As a long time developer who has been part of building many sites on Python and Django, I had to select a platform for my own site, and I chose WordPress.
WordPress has disadvantages when it comes to security:
- WordPress is built in PHP, which does not have the protections against security risks like SQL injection that come out of the box with a platform like Django. WordPress itself is trusted by millions of users, but when an update comes out, you need to be watchful in case it’s a security patch.
- WordPress has many plugins, which could have security vulnerabilities, and there are occasional high profile reports of risks through plugins – for example, Zero-day in popular WordPress plugin exploited in the wild to take over sites.
- WordPress plugins have been sold before to bad actors who have added malicious features, resulting in the malware being installed on upgrade by users of the previously good plugin.
- WordPress is very easy to set up, but many sites are deployed and not maintained, so they end up running with old versions that are not updated.
- Many WordPress sites are set up using FTP uploads on shared hosting servers, which are much less secure than a properly managed server with secure file transfer protocols.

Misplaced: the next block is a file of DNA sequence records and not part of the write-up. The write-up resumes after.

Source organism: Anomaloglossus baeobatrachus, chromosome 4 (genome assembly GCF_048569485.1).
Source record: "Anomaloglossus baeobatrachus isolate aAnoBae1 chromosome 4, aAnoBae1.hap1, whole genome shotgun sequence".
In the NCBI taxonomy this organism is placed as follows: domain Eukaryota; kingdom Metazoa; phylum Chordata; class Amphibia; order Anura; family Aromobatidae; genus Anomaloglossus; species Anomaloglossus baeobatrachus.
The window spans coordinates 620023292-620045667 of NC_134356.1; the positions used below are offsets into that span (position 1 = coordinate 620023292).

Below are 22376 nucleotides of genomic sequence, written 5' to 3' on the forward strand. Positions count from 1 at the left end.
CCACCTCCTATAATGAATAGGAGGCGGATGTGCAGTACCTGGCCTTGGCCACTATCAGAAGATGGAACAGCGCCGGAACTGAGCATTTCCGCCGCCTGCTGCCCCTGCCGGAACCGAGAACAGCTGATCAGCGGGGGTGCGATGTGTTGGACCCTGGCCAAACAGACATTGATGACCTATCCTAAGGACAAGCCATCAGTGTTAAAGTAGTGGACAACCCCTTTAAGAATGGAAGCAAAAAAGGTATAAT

Nevertheless, WordPress has a rich ecosystem of themes and plugins, enabling one to set up a site in a matter of hours, and this functionality makes it the top CMS in the world, with a 50-60% market share, powering 32% of the Internet…
For any company wanting to run a high traffic site, with custom functionality maintained by a development team, with integrations into third party systems, Django is an excellent choice and I will continue to recommend it.
However for a relatively low traffic site, which will be monitored and maintained daily, deployed on a secure server, WordPress does the job at a very low budget.
How I maintain WordPress:
- Virtual server at Digital Ocean, running Ubuntu Linux, with security updates installed ASAP
- Separate WordPress instance as a testing or staging site, to test out updates to WordPress and to plugins before installing the updates on the live site
- Tested backups
- SSL certificate from LetsEncrypt
- File transfers via ssh or sftp
- Monitoring via Pingdom